Thor N. asks: Have you ever heard of postage currency? Receivable at any post office for stamps? The face value is $5 and printed sometime around 1875. Can not find this anywhere. Currency reads as follows on front:
POSTAGE CURRENCY FURNISHED ONLY BY THE ASSISTANT TREASURERS AND DESIGNATED DEPOSITARIES OF THE U.S. RECEIVABLE FOR POSTAGE STAMPS AT ANY U.S. POST OFFICE.
Back side reads: EXCHANGEABLE FOR UNITED STATES NOTES BY ANY ASSISTANT TREASURER OR DESIGNATED US DEPOSITORY IN SUMS NOT LESS THAN FIVE DOLLARS. RECEIVABLE IN PAYMENT OF ALL DUES TO THE U.S. LESS THAN FIVE DOLLARS. ACT APPROVED JULY 17 1862. Can’t seen find out if this thing has any value? Can you help? Thanks
The financial uncertainties at the beginning of the Civil War saw coin hoarding on a massive scale resulting in a shortage of legal tender coins. Trade was severely hampered by the difficulty in making change and it many cases one had to have exact change to make a purchase. Various methods were tried to solve this acute problem. Merchants offered credit slips, tokens and postage stamps in return for change but the public resisted all of these methods.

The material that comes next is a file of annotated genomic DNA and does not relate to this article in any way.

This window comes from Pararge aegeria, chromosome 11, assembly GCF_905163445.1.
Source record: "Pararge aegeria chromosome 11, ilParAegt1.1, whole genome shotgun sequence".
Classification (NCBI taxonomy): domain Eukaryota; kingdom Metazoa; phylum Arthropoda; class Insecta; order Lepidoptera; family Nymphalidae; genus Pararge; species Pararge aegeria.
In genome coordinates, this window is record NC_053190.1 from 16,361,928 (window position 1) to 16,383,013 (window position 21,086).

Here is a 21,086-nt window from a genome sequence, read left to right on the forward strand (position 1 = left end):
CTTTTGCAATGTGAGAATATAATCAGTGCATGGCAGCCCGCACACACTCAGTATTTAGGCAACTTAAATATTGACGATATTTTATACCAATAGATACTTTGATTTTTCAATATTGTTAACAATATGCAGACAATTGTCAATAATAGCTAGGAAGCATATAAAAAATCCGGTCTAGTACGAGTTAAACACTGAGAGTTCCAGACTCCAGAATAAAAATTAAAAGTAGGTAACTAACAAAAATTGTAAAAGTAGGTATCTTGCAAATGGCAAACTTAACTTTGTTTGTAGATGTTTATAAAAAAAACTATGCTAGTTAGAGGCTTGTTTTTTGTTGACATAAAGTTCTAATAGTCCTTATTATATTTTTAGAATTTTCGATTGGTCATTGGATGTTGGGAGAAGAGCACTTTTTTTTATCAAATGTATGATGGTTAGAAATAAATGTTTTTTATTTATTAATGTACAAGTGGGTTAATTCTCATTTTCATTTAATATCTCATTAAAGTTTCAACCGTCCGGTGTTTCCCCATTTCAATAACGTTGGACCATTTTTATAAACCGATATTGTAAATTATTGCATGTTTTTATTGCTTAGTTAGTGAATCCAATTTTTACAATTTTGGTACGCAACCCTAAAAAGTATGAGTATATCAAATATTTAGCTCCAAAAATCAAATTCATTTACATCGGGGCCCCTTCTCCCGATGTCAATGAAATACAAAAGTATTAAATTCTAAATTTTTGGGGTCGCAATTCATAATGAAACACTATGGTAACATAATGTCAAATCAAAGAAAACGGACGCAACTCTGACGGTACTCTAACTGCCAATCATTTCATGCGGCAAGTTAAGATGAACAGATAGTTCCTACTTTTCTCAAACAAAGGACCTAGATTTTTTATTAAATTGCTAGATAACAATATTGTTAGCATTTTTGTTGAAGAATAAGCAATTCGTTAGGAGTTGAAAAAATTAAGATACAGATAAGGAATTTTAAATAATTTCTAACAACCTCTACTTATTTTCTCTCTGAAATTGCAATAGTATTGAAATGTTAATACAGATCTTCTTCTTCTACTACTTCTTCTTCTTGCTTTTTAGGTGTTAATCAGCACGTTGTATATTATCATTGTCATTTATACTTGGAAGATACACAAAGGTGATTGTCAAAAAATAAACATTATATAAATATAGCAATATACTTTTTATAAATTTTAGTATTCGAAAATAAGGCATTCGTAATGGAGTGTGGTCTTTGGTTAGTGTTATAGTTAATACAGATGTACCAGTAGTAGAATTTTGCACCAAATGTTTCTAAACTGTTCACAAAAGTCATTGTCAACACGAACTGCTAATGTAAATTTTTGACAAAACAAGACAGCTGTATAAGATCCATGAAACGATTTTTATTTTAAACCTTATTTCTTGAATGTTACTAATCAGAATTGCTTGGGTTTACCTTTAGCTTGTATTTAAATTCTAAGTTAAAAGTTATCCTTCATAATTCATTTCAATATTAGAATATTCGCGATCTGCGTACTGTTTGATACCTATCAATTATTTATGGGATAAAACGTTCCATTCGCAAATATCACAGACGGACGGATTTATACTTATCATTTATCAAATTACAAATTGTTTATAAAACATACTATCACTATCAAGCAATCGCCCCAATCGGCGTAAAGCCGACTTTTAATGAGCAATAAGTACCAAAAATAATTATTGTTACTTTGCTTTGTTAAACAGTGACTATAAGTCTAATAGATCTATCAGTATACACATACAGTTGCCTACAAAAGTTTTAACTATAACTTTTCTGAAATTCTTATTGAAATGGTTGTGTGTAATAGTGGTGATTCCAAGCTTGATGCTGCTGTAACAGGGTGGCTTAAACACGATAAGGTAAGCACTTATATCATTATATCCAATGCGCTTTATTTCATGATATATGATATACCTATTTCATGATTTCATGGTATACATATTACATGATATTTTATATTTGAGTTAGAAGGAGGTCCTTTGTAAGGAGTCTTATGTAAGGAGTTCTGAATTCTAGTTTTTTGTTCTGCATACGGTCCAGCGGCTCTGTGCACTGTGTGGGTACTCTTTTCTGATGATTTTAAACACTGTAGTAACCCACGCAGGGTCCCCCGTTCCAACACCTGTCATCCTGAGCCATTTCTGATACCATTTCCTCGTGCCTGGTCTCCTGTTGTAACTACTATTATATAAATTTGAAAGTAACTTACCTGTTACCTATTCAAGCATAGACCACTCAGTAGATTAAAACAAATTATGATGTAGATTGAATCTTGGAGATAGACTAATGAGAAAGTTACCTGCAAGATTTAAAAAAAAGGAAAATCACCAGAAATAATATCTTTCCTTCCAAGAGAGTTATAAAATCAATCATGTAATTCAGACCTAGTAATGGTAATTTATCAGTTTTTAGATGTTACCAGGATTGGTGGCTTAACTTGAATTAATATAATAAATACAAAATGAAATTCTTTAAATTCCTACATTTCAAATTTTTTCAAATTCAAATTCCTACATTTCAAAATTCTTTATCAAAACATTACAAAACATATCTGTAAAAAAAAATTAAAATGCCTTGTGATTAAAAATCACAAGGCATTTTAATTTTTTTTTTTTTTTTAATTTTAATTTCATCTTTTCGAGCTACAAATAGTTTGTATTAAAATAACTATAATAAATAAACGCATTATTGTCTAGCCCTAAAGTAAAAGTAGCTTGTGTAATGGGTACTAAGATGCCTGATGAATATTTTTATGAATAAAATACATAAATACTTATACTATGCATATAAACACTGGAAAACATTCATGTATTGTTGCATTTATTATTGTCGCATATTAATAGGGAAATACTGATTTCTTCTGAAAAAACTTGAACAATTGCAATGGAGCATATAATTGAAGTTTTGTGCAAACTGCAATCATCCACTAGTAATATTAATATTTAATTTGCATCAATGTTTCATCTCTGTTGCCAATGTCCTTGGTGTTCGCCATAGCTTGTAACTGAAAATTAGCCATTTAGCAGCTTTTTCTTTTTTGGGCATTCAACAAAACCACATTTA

In 1862, the government stepped in to save the economy from disaster by issuing a series of small paper notes that were the equivalent of coins. At first the paper notes borrowed their designs from postage stamps and so the name “postage currency”. These interesting notes are also called “Fractional currency” since their denominations were less than one dollar.
There are five separate issues of Fractional Currency, three during the Civil War and two issues after. The final issue was in 1874. The issues consisted of the following:
- 1st Issue – 8/21/1862 – in cents: 5, 10, 25 and 50.
- 2nd Issue – 10/10/1863 – in cents: 5,10,25 and 50.
- 3rd Issue – 12/5/1864 – in cents: 3, 5,10,15, 25 and 50
- 4th Issue – 7/14/1869 – in cents:10,15, 25 and 50
- 5th Issue – 2/26/1874 – in cents: 10, 25,50
The “obligation” shows how the fractional notes could be used. They could buy postage, be traded for Legal Tender Notes (note they couldn’t be traded for gold or silver certificates) and they were legal tender up to the amount of $5 worth at a time. Today, examples of all five issues are priced reasonably – from around $20-$50.